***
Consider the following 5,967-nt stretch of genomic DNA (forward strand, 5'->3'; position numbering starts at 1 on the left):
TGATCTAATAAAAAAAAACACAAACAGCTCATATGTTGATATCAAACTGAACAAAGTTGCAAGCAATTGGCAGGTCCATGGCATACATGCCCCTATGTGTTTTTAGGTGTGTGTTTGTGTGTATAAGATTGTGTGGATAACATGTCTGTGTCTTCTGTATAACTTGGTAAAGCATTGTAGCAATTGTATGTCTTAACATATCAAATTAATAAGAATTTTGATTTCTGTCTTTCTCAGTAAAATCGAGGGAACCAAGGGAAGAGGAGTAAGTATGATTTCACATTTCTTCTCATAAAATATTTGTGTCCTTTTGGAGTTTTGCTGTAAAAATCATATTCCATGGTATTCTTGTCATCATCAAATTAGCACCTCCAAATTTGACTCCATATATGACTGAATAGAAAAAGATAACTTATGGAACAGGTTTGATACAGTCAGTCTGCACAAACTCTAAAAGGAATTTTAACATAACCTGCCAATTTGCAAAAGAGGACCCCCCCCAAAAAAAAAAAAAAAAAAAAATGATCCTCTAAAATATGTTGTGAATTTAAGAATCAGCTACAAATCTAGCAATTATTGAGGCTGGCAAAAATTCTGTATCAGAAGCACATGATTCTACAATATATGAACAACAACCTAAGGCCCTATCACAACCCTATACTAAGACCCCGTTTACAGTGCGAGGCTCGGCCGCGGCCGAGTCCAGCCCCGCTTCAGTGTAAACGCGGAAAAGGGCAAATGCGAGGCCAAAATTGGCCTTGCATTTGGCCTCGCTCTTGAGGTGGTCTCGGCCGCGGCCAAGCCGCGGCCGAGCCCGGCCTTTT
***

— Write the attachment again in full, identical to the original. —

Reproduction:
Consider the following 5,967-nt stretch of genomic DNA (forward strand, 5'->3'; position numbering starts at 1 on the left):
TGATCTAATAAAAAAAAACACAAACAGCTCATATGTTGATATCAAACTGAACAAAGTTGCAAGCAATTGGCAGGTCCATGGCATACATGCCCCTATGTGTTTTTAGGTGTGTGTTTGTGTGTATAAGATTGTGTGGATAACATGTCTGTGTCTTCTGTATAACTTGGTAAAGCATTGTAGCAATTGTATGTCTTAACATATCAAATTAATAAGAATTTTGATTTCTGTCTTTCTCAGTAAAATCGAGGGAACCAAGGGAAGAGGAGTAAGTATGATTTCACATTTCTTCTCATAAAATATTTGTGTCCTTTTGGAGTTTTGCTGTAAAAATCATATTCCATGGTATTCTTGTCATCATCAAATTAGCACCTCCAAATTTGACTCCATATATGACTGAATAGAAAAAGATAACTTATGGAACAGGTTTGATACAGTCAGTCTGCACAAACTCTAAAAGGAATTTTAACATAACCTGCCAATTTGCAAAAGAGGACCCCCCCCAAAAAAAAAAAAAAAAAAAAATGATCCTCTAAAATATGTTGTGAATTTAAGAATCAGCTACAAATCTAGCAATTATTGAGGCTGGCAAAAATTCTGTATCAGAAGCACATGATTCTACAATATATGAACAACAACCTAAGGCCCTATCACAACCCTATACTAAGACCCCGTTTACAGTGCGAGGCTCGGCCGCGGCCGAGTCCAGCCCCGCTTCAGTGTAAACGCGGAAAAGGGCAAATGCGAGGCCAAAATTGGCCTTGCATTTGGCCTCGCTCTTGAGGTGGTCTCGGCCGCGGCCAAGCCGCGGCCGAGCCCGGCCTTTT